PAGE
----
Mark Coleman has been engaged in meditation practice since 1981, primarily within the Insight meditation tradition. He has been teaching meditation retreats since 1997. His teaching is also influenced by his studies with Advaita Vedanta and Tibetan teachers in Asia and the West, and through his teacher training with Jack Kornfield. Mark primarily teaches at Spirit Rock Meditation Center in California, though he also teaches nationally, in Europe and India.
He leads backpacking retreats, nature-based retreats, and teaches retreats for environmental activists in the wilderness at Vallecitos Mountain Refuge in New Mexico, and at Knoll Farm in Vermont. In the Bay Area, Mark has a counseling practice, where he integrates his studies of psychotherapy and meditative work. He is the author of “Awake in the Wild - Mindfulness in Nature as a path of Self-Discovery." Mark has been an avid hiker, and backpacker for most of his life and spends much of his time in the outdoors. He lives in the woods in Marin County, Northern California.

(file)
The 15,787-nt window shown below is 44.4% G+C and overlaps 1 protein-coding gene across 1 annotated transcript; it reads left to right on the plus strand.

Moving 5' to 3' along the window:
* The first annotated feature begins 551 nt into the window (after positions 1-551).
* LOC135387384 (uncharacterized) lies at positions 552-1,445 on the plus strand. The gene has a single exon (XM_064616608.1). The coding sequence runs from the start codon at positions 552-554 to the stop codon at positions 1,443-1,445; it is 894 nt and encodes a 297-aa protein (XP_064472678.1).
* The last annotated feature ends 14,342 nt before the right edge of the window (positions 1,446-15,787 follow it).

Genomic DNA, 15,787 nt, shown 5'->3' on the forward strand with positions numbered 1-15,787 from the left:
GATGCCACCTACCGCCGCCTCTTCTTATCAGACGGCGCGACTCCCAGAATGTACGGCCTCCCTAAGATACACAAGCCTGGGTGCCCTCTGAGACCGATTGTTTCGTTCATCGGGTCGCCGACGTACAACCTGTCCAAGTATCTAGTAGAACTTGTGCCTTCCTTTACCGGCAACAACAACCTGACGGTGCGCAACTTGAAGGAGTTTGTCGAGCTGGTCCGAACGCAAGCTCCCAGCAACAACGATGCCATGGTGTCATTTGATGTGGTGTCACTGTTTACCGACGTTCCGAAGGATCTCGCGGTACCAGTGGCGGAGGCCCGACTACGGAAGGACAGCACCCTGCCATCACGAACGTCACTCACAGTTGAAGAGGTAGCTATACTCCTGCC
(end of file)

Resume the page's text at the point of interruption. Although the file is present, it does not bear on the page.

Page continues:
What are the joys and fruits of the practice of Vipassana/mindfulness?
This talk elaborates the peace, joy, freedom that arises from meditation; especially in regard to seeing clearly the nature of thought, papanca and disengaging from the delusions of mind.
This talk points to how human beings straddle both mundane and divine realities. How we live dominated by left brain conceptual mind and how we have the potential to know dimensions of peace and freedom more characterized by the right brain hemisphere.
What is the experience of compassion, how does it arise, what are it’s obstacles. This talk also discusses the Bhrama Vihara of mudita, appreciative joy and how we cultivate this rare and beautiful quality of gladness and celebrating the joys of others.
What is the nature of the self? What did the Buddha teach about the self - the suffering that arises from our misperceptions about who we are and the freedom that comes from understanding our true nature.